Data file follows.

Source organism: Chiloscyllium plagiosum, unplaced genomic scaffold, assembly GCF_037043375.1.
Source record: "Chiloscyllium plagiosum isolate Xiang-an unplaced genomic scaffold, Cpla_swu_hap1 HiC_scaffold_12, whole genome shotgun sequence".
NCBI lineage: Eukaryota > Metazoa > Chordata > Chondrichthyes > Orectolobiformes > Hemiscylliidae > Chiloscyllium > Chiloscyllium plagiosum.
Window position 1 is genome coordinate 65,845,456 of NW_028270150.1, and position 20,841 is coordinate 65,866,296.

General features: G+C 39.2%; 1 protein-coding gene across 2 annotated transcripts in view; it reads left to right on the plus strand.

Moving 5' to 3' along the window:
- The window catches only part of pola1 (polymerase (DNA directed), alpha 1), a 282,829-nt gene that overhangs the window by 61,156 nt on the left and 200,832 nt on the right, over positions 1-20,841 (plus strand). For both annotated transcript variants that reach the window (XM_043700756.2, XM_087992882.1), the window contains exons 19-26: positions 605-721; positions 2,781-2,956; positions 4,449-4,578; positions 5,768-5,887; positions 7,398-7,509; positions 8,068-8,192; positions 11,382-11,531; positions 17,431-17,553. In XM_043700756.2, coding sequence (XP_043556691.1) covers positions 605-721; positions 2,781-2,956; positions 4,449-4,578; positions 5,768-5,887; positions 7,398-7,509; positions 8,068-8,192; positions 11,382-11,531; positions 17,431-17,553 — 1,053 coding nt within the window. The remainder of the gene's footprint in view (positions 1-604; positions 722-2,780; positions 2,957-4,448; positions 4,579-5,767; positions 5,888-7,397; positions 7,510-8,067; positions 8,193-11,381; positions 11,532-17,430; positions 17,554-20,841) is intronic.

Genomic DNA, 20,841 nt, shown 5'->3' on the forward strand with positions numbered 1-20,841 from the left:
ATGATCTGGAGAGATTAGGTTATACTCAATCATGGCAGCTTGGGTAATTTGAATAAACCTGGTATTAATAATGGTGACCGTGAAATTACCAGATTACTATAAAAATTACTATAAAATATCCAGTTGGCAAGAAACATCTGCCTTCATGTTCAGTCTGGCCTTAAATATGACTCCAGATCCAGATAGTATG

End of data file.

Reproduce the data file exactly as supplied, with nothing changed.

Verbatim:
Source organism: Chiloscyllium plagiosum, unplaced genomic scaffold, assembly GCF_037043375.1.
Source record: "Chiloscyllium plagiosum isolate Xiang-an unplaced genomic scaffold, Cpla_swu_hap1 HiC_scaffold_12, whole genome shotgun sequence".
NCBI lineage: Eukaryota > Metazoa > Chordata > Chondrichthyes > Orectolobiformes > Hemiscylliidae > Chiloscyllium > Chiloscyllium plagiosum.
Window position 1 is genome coordinate 65,845,456 of NW_028270150.1, and position 20,841 is coordinate 65,866,296.

General features: G+C 39.2%; 1 protein-coding gene across 2 annotated transcripts in view; it reads left to right on the plus strand.

Moving 5' to 3' along the window:
- The window catches only part of pola1 (polymerase (DNA directed), alpha 1), a 282,829-nt gene that overhangs the window by 61,156 nt on the left and 200,832 nt on the right, over positions 1-20,841 (plus strand). For both annotated transcript variants that reach the window (XM_043700756.2, XM_087992882.1), the window contains exons 19-26: positions 605-721; positions 2,781-2,956; positions 4,449-4,578; positions 5,768-5,887; positions 7,398-7,509; positions 8,068-8,192; positions 11,382-11,531; positions 17,431-17,553. In XM_043700756.2, coding sequence (XP_043556691.1) covers positions 605-721; positions 2,781-2,956; positions 4,449-4,578; positions 5,768-5,887; positions 7,398-7,509; positions 8,068-8,192; positions 11,382-11,531; positions 17,431-17,553 — 1,053 coding nt within the window. The remainder of the gene's footprint in view (positions 1-604; positions 722-2,780; positions 2,957-4,448; positions 4,579-5,767; positions 5,888-7,397; positions 7,510-8,067; positions 8,193-11,381; positions 11,532-17,430; positions 17,554-20,841) is intronic.

Genomic DNA, 20,841 nt, shown 5'->3' on the forward strand with positions numbered 1-20,841 from the left:
ATGATCTGGAGAGATTAGGTTATACTCAATCATGGCAGCTTGGGTAATTTGAATAAACCTGGTATTAATAATGGTGACCGTGAAATTACCAGATTACTATAAAAATTACTATAAAATATCCAGTTGGCAAGAAACATCTGCCTTCATGTTCAGTCTGGCCTTAAATATGACTCCAGATCCAGATAGTATG